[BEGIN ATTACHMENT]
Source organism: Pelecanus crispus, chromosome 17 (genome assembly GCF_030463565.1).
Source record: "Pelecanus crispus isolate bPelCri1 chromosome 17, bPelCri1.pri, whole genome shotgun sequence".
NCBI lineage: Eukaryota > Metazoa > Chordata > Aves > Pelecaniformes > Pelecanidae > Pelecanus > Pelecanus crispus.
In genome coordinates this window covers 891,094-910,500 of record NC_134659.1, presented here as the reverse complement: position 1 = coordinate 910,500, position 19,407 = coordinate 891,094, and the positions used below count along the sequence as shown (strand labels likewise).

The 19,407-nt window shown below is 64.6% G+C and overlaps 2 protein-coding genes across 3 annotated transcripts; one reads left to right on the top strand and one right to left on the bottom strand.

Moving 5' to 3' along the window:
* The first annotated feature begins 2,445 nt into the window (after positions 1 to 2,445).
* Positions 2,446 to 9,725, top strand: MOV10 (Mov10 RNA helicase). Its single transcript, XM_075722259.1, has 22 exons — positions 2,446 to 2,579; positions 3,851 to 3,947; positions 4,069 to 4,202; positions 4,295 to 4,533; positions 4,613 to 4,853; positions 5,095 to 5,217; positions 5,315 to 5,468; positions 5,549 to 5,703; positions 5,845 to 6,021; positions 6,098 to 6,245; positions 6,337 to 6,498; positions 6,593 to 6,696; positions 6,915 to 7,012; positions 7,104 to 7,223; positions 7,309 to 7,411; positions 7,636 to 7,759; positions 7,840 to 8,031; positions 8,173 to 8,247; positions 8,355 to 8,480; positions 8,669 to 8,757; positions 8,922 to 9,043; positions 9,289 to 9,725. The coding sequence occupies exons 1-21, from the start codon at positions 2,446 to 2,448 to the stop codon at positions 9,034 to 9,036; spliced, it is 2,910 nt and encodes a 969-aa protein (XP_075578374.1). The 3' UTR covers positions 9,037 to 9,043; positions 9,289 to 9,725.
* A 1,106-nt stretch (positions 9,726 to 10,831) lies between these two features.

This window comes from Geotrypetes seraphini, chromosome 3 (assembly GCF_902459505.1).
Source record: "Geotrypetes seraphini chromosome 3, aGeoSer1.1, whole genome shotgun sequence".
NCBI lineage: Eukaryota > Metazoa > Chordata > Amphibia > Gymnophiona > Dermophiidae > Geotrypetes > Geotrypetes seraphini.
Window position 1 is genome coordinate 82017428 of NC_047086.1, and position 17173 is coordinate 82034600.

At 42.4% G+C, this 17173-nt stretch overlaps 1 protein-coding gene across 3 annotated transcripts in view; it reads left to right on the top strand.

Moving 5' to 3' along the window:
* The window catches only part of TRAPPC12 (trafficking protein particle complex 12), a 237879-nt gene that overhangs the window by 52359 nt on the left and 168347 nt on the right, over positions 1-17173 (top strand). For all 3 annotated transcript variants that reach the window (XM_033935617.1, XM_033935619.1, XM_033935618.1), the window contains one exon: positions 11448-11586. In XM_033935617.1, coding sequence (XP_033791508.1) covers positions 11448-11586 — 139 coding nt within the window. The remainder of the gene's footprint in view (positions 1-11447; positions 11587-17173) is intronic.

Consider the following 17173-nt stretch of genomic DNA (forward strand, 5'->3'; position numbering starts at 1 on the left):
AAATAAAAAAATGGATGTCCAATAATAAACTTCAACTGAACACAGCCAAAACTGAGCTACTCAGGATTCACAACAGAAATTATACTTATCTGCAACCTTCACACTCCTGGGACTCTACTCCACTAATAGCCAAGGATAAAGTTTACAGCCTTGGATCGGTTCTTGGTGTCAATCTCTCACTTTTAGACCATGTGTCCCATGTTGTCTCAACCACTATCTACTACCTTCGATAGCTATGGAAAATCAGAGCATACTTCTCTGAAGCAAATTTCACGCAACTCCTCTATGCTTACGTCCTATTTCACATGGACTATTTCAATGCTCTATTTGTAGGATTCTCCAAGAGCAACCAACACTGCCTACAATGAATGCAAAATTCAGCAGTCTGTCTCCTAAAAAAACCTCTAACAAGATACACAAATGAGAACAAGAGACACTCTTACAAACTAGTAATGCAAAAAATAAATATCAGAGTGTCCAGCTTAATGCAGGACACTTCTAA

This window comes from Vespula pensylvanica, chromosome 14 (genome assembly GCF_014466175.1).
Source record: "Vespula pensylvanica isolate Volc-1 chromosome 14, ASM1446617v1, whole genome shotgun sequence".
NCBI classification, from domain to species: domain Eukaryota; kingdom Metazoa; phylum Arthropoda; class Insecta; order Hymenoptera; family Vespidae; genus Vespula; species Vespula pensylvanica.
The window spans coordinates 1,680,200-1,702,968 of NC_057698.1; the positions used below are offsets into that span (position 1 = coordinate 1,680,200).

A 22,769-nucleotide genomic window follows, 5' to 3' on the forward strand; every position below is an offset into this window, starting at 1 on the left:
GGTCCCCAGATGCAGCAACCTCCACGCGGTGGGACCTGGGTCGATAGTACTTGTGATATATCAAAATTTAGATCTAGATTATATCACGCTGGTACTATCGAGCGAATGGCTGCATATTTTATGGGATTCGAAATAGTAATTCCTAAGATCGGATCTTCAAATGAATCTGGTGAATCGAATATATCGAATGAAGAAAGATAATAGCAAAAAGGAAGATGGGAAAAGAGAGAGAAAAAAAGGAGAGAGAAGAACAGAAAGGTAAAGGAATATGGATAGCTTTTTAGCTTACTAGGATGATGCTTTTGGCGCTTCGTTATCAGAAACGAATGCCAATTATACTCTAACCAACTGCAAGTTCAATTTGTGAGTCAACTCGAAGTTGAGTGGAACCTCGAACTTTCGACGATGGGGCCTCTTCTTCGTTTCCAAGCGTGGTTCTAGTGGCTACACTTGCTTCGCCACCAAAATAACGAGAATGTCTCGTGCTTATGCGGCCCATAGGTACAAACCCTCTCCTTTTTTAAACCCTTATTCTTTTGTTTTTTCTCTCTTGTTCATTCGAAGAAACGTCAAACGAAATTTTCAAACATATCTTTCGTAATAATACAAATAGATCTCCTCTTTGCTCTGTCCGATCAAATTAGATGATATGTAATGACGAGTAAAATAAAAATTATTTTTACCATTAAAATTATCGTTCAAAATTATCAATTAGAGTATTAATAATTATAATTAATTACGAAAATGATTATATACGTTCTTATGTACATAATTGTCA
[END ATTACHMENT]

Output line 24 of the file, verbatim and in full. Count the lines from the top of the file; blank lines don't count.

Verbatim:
GGTCCCCAGATGCAGCAACCTCCACGCGGTGGGACCTGGGTCGATAGTACTTGTGATATATCAAAATTTAGATCTAGATTATATCACGCTGGTACTATCGAGCGAATGGCTGCATATTTTATGGGATTCGAAATAGTAATTCCTAAGATCGGATCTTCAAATGAATCTGGTGAATCGAATATATCGAATGAAGAAAGATAATAGCAAAAAGGAAGATGGGAAAAGAGAGAGAAAAAAAGGAGAGAGAAGAACAGAAAGGTAAAGGAATATGGATAGCTTTTTAGCTTACTAGGATGATGCTTTTGGCGCTTCGTTATCAGAAACGAATGCCAATTATACTCTAACCAACTGCAAGTTCAATTTGTGAGTCAACTCGAAGTTGAGTGGAACCTCGAACTTTCGACGATGGGGCCTCTTCTTCGTTTCCAAGCGTGGTTCTAGTGGCTACACTTGCTTCGCCACCAAAATAACGAGAATGTCTCGTGCTTATGCGGCCCATAGGTACAAACCCTCTCCTTTTTTAAACCCTTATTCTTTTGTTTTTTCTCTCTTGTTCATTCGAAGAAACGTCAAACGAAATTTTCAAACATATCTTTCGTAATAATACAAATAGATCTCCTCTTTGCTCTGTCCGATCAAATTAGATGATATGTAATGACGAGTAAAATAAAAATTATTTTTACCATTAAAATTATCGTTCAAAATTATCAATTAGAGTATTAATAATTATAATTAATTACGAAAATGATTATATACGTTCTTATGTACATAATTGTCA